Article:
What every MBA candidate should know to select the right persons to write your letters of recommendation. The right choice can be the difference between being accepted and getting turned down.
With services that help candidates with MBA applications increasing in popularity, business schools have gotten very good at vetting candidates. Schools are able to detect personality, authenticity, and originality. These trends make letters of recommendation a highly critical piece of an application. Therefore, you want to choose the ‘right’ recommender not the ‘best’ recommender. Choosing the wrong recommender and/or not managing the process effectively can be the difference between being accepted and getting turned down. Consider the following things when determining your recommender:
1. Know Your Application.
Very few applicants have a perfect application (strong academic performance, high test scores, exceptional work experience, impressive extra curricula’s, etc). So having a good understand of where you’re strong and where you’re weak is important when considering a recommender. The Admissions Committee is going to evaluate your undergraduate performance, GMAT/GRE, community involvement, work experience and professional progression. Are one or more of these areas lacking? Perhaps you have a poor quant score on the exam and didn’t have a strong quant undergraduate performance. In a scenario such as this, schools may have concerns about your ability to handle the rigorous quantitative part of the curriculum. So you’re going to want to select a recommender that can highlight your strong analytical ability. Having a recommender who can highlight relevant skills, abilities, and performance will serve you well.
2. Titles Don’t Matter.
While it may be tempting to have the head of your company write a letter on your behalf, it actually may not be the best strategy. The Admissions Office would much rather see a recommendation from a direct supervisor that you work with every day than they would the CEO who barely knows you. Using strong, specific examples exhibiting your characteristics or how you improved the company make for the best letters of recommendation. Such illustrations are best and most authentically told from the perspective of those with whom you work with the closest. So choose a recommender that you’ve worked closely with and can speak to your attributes and strengths.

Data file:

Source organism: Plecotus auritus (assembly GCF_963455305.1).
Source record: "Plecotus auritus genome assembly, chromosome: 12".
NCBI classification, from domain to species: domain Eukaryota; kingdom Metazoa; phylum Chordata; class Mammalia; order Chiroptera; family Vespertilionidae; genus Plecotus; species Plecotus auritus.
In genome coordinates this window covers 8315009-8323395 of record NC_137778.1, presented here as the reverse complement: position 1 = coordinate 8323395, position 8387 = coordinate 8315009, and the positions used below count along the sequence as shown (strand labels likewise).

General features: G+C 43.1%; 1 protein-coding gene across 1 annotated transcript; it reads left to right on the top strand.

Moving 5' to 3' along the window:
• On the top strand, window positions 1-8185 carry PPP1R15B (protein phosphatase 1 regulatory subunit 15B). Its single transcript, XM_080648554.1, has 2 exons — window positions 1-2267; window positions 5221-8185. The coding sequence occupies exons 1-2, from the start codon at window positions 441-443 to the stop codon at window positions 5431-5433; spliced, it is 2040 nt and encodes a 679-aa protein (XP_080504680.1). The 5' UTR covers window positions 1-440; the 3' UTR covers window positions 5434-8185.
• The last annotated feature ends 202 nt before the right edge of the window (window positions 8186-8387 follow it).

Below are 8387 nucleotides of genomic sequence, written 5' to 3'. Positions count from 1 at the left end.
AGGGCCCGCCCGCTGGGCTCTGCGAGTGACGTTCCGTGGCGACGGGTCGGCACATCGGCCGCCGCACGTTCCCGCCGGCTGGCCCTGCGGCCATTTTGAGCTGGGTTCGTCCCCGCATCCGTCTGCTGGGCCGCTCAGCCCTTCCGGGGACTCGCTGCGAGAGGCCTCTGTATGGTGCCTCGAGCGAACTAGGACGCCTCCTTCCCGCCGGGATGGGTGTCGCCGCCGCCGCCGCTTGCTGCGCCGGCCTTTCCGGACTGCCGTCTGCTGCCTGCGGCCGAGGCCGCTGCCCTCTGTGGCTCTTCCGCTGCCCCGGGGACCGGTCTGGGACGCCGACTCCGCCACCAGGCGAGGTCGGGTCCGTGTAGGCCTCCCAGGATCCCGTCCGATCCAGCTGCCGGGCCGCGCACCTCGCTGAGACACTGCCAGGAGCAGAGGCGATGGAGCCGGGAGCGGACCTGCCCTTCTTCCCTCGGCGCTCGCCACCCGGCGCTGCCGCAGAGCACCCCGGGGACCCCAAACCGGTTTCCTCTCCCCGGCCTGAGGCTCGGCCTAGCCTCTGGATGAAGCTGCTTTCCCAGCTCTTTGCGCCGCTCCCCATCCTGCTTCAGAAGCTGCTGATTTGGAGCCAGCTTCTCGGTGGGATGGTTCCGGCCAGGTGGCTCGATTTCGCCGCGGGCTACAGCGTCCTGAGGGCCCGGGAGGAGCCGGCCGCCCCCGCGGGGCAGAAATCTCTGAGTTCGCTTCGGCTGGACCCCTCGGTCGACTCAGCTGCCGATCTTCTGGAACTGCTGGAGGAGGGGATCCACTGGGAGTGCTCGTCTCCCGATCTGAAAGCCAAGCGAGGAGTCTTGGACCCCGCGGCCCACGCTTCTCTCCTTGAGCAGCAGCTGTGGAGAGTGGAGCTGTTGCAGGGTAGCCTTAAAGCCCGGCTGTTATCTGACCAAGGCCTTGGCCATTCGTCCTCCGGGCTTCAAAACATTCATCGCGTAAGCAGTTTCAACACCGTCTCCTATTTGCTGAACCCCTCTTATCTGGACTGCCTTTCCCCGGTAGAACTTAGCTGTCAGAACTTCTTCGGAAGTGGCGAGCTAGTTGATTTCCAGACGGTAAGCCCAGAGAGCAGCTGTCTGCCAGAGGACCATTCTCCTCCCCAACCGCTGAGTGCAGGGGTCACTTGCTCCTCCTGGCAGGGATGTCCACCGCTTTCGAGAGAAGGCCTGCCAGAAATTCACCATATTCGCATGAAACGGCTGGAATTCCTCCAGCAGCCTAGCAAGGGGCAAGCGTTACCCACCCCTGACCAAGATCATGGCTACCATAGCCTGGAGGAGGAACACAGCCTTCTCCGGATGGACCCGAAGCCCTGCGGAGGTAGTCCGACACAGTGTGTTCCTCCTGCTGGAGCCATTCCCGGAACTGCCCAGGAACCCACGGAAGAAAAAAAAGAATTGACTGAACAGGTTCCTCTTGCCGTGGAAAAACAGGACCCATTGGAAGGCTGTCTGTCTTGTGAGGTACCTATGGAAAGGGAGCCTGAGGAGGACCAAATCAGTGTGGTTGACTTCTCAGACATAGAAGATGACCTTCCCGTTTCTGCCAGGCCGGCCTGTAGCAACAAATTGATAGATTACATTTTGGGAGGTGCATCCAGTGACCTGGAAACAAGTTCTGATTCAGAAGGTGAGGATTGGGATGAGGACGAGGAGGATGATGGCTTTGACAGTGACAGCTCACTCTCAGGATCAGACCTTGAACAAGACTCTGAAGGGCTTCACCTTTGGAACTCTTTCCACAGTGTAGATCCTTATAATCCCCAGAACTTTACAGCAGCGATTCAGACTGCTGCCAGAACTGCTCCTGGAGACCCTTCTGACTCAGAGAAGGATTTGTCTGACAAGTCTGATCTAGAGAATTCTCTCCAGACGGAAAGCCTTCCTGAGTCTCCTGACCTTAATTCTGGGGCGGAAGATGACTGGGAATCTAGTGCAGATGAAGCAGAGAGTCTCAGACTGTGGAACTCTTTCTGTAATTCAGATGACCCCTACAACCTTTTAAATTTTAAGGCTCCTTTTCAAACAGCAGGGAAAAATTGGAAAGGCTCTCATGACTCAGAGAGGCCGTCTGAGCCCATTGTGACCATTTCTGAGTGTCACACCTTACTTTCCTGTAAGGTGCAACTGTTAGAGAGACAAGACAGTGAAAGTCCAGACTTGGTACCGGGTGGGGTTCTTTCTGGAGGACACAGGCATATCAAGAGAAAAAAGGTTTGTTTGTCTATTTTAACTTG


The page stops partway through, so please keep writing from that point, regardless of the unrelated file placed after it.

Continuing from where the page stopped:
3. Who Cares the Most?
Ask yourself one simple question – of all the recommenders you’re considering, who do you think cares the most about you going to business school and advancing your career? The best letters are often written by the recommenders who care deeply about the candidate. With multiple applications, and different questions and ranking systems demanded by each school, the process can be quite demanding for a recommender – oftentimes more than they may have thought. As a result, having a recommender who cares is more likely to spend the time needed to write a strong letter. They’ll highlight the right examples, use superlative language, and write about you favorably about your strengths and attributes.
That being said, one caution is to not use peers, professors, or mentors, as schools much prefer current or past supervisors as recommenders.
And once you’ve selected the right recommenders, manage them effectively.
4. Manage The Recommender.
Engage your recommender early and be respectful. Chances are they are busy and in demand, so make the process as easy as possible for them. They will be appreciative, and you will get a better letter. You’ll want to let the recommender know the basics: how the process works, what they need to submit, the deadlines, schools to which you’re applying, and the actual questions. As they gain comfort around their obligations, you’ll want to prepare the recommender with content and examples that you’d like them to cover in the letter.
Choosing the right recommender can both be an afterthought and a very difficult process. Consider these things when selecting a recommender, as it can play a major role in the success of your application.